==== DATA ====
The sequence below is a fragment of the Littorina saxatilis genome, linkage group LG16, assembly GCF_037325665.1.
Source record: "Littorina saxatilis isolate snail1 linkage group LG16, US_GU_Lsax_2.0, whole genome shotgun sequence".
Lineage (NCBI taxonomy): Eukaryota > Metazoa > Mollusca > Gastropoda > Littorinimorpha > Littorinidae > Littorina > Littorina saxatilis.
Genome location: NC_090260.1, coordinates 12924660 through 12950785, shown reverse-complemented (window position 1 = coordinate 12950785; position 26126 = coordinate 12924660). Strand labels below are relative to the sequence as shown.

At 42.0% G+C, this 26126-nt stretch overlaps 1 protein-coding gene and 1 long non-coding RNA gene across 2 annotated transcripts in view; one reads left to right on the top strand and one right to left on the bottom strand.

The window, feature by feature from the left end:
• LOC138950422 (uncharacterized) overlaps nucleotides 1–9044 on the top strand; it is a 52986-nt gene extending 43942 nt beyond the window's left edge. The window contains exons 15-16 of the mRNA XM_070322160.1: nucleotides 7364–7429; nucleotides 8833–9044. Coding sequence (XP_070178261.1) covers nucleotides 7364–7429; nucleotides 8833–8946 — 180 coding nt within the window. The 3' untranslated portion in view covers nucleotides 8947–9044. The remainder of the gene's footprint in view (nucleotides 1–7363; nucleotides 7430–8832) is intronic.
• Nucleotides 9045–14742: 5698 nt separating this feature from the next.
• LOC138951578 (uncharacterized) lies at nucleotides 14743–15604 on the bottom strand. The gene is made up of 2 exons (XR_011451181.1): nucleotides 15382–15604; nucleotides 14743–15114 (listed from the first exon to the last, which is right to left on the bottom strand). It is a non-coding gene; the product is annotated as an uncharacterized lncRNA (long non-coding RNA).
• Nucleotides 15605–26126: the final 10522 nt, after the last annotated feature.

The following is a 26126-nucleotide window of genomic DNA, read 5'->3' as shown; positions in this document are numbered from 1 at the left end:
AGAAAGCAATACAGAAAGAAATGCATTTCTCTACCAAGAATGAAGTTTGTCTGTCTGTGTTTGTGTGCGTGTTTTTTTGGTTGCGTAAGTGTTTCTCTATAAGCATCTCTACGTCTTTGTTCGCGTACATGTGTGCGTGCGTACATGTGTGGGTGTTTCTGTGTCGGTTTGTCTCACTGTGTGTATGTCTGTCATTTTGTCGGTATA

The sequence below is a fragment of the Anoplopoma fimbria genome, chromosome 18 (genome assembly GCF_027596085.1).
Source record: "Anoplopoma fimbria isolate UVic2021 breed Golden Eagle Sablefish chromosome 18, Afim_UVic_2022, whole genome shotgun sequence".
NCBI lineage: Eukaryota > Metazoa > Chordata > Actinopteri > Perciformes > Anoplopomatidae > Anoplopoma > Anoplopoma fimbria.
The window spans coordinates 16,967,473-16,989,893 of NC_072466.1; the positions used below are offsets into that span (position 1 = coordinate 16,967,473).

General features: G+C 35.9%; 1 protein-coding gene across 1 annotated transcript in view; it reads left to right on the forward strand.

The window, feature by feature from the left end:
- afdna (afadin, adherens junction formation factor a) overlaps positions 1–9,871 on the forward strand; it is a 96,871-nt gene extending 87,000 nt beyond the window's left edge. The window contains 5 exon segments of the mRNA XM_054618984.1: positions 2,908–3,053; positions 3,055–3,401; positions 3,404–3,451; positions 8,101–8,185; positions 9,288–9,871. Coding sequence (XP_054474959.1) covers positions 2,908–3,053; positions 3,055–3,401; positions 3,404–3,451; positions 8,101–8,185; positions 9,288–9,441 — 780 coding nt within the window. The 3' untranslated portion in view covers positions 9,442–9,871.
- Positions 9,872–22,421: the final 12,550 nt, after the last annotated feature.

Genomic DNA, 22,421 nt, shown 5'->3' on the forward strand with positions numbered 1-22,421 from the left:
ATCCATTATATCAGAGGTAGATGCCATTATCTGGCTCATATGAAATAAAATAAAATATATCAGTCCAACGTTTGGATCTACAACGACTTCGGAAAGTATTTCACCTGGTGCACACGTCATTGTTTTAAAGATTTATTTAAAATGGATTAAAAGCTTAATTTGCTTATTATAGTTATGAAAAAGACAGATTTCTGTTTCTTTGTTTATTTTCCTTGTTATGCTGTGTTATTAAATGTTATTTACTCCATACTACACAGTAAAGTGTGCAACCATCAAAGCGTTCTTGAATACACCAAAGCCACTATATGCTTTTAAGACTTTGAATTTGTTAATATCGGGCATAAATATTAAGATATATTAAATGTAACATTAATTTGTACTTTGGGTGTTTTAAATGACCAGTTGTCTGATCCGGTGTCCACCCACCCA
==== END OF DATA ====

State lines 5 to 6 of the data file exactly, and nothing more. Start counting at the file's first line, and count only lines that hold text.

At 42.0% G+C, this 26126-nt stretch overlaps 1 protein-coding gene and 1 long non-coding RNA gene across 2 annotated transcripts in view; one reads left to right on the top strand and one right to left on the bottom strand.

The window, feature by feature from the left end: